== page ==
The International Fight League is a mixed martial arts promotion billed as the world's first MMA league. Instead of the established norm for MMA events, where matchups are strictly one-on-one affairs, each IFL card is a showdown between two teams of five fighters, each fighter fighting one match against another on the opposing team. The IFL is televised in the United States on Fox Sports Net.
The IFL was founded in January 7, 2006 by real estate developer Kurt Otto and Wizard magazine founder Gareb Shamus, two well-financed devotees of mixed martial arts who were inspired by the Mark Kerr documentary The Smashing Machine to elevate the livelihoods of mixed martial arts fighters, many of them living meagerly, training without steady incomes and only earning small fight purses when they do fight. With the IFL, they intend to create a system not only showcasing mixed martial arts action but also to provide a business plan that will allow fighters to also share more of the profits of the sport. In a marked contrast with the rest of the industry, instead of paying fighters only purses after fights, they are given a salary and health benefits to train and fight. The team concept is also conducive for television, where episodes can be regularly produced with a continuing storyline.
It has been widely speculated the IFL, with the deep pockets of its founders, television deal and innovative business plan, may become a major circuit for MMA in North America, directly competing with the Ultimate Fighting Championship. Already, the UFC and IFL have a hostile relationship, as the UFC have accused the IFL of and sued them for illegally using proprietary information obtained by hiring executives from the UFC organization. The IFL shot back with their own suit claiming the UFC was threatening potential partners to not work with the IFL, including Fox Sports Net (a deal with Fox Sports was later signed before resolution of the suit).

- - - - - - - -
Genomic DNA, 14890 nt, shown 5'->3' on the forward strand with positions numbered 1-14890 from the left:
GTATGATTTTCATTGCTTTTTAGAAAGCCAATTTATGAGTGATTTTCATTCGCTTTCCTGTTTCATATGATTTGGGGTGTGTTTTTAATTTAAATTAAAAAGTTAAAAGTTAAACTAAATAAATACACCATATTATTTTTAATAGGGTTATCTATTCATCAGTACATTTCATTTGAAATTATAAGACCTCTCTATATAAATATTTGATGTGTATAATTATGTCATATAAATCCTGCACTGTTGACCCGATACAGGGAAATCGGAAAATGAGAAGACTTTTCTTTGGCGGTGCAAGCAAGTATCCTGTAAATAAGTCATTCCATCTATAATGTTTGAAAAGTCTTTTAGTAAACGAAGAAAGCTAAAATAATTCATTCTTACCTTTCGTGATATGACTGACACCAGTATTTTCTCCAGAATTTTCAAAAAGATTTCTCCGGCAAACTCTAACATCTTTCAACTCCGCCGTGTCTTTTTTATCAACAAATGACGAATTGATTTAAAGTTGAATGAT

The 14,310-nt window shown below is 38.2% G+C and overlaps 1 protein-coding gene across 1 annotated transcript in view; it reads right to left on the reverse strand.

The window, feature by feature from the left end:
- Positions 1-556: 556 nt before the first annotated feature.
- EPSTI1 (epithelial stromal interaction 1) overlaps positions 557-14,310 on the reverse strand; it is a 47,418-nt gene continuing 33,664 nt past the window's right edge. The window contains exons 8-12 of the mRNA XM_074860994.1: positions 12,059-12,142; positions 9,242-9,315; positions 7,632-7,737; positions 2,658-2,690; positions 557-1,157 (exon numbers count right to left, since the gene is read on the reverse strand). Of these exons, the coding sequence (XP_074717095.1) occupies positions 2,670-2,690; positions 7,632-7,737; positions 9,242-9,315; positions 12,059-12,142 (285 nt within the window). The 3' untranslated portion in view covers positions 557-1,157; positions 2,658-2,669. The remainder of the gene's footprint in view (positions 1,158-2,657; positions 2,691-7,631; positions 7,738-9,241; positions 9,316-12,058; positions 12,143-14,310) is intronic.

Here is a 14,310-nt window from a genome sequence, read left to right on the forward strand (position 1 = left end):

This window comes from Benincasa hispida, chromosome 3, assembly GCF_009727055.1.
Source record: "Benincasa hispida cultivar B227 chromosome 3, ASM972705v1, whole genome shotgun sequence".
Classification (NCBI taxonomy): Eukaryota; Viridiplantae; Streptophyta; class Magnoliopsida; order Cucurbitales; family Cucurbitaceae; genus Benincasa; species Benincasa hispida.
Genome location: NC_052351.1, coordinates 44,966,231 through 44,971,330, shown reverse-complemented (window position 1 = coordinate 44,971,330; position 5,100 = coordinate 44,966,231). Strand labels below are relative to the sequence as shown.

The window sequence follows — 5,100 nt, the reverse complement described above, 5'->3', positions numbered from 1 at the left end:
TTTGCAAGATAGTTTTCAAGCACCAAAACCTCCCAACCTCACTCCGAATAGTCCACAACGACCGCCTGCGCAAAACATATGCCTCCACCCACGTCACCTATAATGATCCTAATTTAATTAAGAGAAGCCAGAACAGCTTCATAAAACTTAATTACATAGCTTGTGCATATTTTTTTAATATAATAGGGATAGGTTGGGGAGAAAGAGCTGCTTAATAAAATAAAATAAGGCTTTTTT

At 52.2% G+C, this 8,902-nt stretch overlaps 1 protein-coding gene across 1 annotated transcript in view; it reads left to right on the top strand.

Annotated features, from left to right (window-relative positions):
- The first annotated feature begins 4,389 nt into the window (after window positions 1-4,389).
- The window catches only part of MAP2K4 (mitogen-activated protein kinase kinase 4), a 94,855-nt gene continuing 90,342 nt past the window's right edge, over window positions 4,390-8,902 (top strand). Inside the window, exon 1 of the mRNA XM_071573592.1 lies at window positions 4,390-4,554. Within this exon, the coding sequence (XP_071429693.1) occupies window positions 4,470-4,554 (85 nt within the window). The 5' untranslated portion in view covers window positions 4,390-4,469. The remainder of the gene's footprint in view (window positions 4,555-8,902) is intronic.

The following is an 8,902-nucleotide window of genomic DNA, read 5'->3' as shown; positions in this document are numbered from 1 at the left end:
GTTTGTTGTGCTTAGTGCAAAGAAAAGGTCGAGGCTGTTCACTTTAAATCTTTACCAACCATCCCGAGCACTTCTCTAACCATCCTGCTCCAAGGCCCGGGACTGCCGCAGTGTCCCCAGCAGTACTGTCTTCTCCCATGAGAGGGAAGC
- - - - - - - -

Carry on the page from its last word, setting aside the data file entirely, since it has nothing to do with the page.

The inaugural event was held on April 29, 2006 at the Trump Taj Mahal in Atlantic City, New Jersey, featuring Silverbacks vs Anacondas and Tiger Sharks vs Pitbulls, with a superfight between Jens Pulver and Cole Escovedo.
The IFL currently consists of eight teams, all owned by the league, and each coached by a veteran MMA fighter. Currently, city names do not refer the 'home arena' of each team, but rather the city in which they train out of. The current teams for this current season are as follows:
|International Fight League
|Los Angeles Anacondas
|New York Pitbulls
|San Jose Razorclaws
||Ken Yasuda *
|Quad City Silverbacks
|Seattle Tiger Sharks
|Southern California Piranhas
- Antonio Inoki will serve in an 'Ambassador' role with the Tokyo Sabres.
- Future teams announced at the IFL event at the MARK of the Quad Cities will be coached by Don Frye (Scorpions) and Marco Ruas (Piranhas) and based in Arizona and Southern California respectively.
The IFL follows the Unified Rules of Mixed Martial Arts established by the New Jersey Athletic Board, with several exceptions.
- Matches consist of three rounds of four minutes instead of the usual five,
- Elbows are not allowed to the face or head,
- If the match is initially scored a draw after three rounds, there will be a three-minute sudden victory round to decide a winner.
In contrast with most mixed martial arts promotions in the United States, the IFL stages their fights in a five-roped ring similar to the one used in PRIDE.
The IFL currently uses five weight classes:
- Lightweight: (146–155 lb.)
- Welterweight: (157–170 lb)
- Middleweight: (171–185 lb)
- Light Heavyweight: (186–205 lb)
- Heavyweight: (207–265 lb)
In addition, there are four other weight classes specified in the Unified Rules which the IFL does not use: Flyweight (125 lb. and below), Bantamweight (126–135 lb.), Featherweight (136–145 lb.), and Super Heavyweight (266 lb. and above).
Each team consists of five fighters, one from each weight class, plus one alternate of any weight class.